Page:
Academic Honesty:   Cheating will not be tolerated. Exam questions and problems will be open-ended rather than multiple-choice, so it is harder to get answers from your classmates, and I generally ask you to show your work to receive full credit on a problem, which again makes it harder to lift answers from another. If I detect cheating on an exam you will be given a score of ZERO for that exam – it’s not worth it to cheat, and it is also unethical.

Daily quizzes     100 points (approximate)
Exams              300 points
Final exam        150 points
Labs                 200 points  (approximate)
Total:    750 points

The grades will then be assigned on the scale: A = 90%, B = 80%, C = 70%, D = 60%.
In my courses, there is not such thing as “extra credit” – I think your grade should reflect how well you have demonstrated your understanding of the material by successfully working problems.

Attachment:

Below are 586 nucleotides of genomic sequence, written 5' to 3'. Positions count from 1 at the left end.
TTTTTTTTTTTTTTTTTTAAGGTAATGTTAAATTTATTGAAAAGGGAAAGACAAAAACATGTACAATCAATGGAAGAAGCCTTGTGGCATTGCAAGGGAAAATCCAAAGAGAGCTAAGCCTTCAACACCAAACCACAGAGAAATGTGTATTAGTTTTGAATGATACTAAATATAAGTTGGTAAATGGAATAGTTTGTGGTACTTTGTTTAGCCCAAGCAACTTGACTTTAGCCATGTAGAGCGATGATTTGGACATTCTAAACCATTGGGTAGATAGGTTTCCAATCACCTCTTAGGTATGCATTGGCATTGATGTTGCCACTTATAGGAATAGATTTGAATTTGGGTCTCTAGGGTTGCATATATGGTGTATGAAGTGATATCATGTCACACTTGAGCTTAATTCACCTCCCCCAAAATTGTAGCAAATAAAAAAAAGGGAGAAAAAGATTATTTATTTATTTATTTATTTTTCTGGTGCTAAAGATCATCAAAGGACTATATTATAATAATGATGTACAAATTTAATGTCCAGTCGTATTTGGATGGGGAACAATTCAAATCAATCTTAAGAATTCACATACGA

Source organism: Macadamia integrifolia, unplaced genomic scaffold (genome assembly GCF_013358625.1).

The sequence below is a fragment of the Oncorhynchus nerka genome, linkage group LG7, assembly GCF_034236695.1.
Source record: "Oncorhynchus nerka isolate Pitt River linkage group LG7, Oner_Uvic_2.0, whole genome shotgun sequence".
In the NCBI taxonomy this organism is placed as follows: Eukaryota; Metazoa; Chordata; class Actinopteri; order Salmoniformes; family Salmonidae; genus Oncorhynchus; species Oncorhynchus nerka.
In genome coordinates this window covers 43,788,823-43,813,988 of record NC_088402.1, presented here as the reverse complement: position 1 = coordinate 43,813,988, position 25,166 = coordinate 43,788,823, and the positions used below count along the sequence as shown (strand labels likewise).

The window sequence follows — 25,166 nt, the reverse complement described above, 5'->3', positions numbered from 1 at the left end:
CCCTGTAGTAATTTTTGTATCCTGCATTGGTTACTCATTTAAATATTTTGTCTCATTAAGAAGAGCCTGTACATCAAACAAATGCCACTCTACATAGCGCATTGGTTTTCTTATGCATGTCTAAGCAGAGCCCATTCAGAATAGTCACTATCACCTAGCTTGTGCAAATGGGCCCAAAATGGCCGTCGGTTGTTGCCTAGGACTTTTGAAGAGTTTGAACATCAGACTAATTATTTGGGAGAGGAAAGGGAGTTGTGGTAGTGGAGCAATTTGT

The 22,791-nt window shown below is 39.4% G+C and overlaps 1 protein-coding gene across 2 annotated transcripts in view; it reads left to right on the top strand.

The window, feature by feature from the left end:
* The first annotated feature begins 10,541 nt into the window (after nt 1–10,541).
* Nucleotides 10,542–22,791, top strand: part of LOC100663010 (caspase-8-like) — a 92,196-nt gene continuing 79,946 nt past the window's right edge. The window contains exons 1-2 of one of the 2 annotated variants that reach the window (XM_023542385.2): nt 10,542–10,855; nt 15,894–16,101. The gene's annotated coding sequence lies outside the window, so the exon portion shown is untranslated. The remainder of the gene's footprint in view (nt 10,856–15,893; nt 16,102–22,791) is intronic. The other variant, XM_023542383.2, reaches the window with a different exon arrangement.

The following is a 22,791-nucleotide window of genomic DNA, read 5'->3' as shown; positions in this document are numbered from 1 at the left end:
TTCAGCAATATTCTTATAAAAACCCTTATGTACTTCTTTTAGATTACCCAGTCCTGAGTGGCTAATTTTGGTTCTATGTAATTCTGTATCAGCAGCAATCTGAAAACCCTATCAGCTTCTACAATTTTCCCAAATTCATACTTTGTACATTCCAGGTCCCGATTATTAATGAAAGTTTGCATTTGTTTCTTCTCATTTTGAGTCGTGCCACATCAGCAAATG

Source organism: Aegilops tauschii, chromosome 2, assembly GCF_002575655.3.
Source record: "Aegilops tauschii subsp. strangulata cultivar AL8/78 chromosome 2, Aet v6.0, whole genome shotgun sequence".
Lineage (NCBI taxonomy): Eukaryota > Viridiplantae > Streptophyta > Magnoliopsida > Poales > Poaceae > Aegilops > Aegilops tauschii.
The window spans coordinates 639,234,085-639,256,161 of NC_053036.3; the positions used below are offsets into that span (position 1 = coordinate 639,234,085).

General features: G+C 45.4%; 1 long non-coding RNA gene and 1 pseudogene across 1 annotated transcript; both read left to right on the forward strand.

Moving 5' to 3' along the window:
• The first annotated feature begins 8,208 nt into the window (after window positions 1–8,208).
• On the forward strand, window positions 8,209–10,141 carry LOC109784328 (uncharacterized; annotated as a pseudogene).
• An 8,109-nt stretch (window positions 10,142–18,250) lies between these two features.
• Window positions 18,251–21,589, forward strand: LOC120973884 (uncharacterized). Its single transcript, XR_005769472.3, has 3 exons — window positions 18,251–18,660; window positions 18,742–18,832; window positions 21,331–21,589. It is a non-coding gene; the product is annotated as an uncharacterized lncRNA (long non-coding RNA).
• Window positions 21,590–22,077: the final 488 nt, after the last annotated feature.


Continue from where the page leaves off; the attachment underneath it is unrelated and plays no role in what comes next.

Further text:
As a general rule your grade for the course will be computed by including the final exam at its face value. However, I will adjust your grade upward if your score on the final exam is higher than your overall average throughout the course – in this case you will receive as a grade what you earned on the final exam.

Getting Help:   The learning center makes tutoring help available, including drop-in math help (M 9-10, 2:30-3:30; T 9-10, 1:30-2:30; W 11-12, 2:30-3:30; R 11-12; F 10-11). If you seek tutoring help, make sure that you do not rely on it to the extent that you aren’t working problems on your own. The tutor won’t be at your side during an exam. Also feel free to come see me if you are having difficulty. Unfortunately, it is often only the strongest students who take advantage of the instructor’s office hours.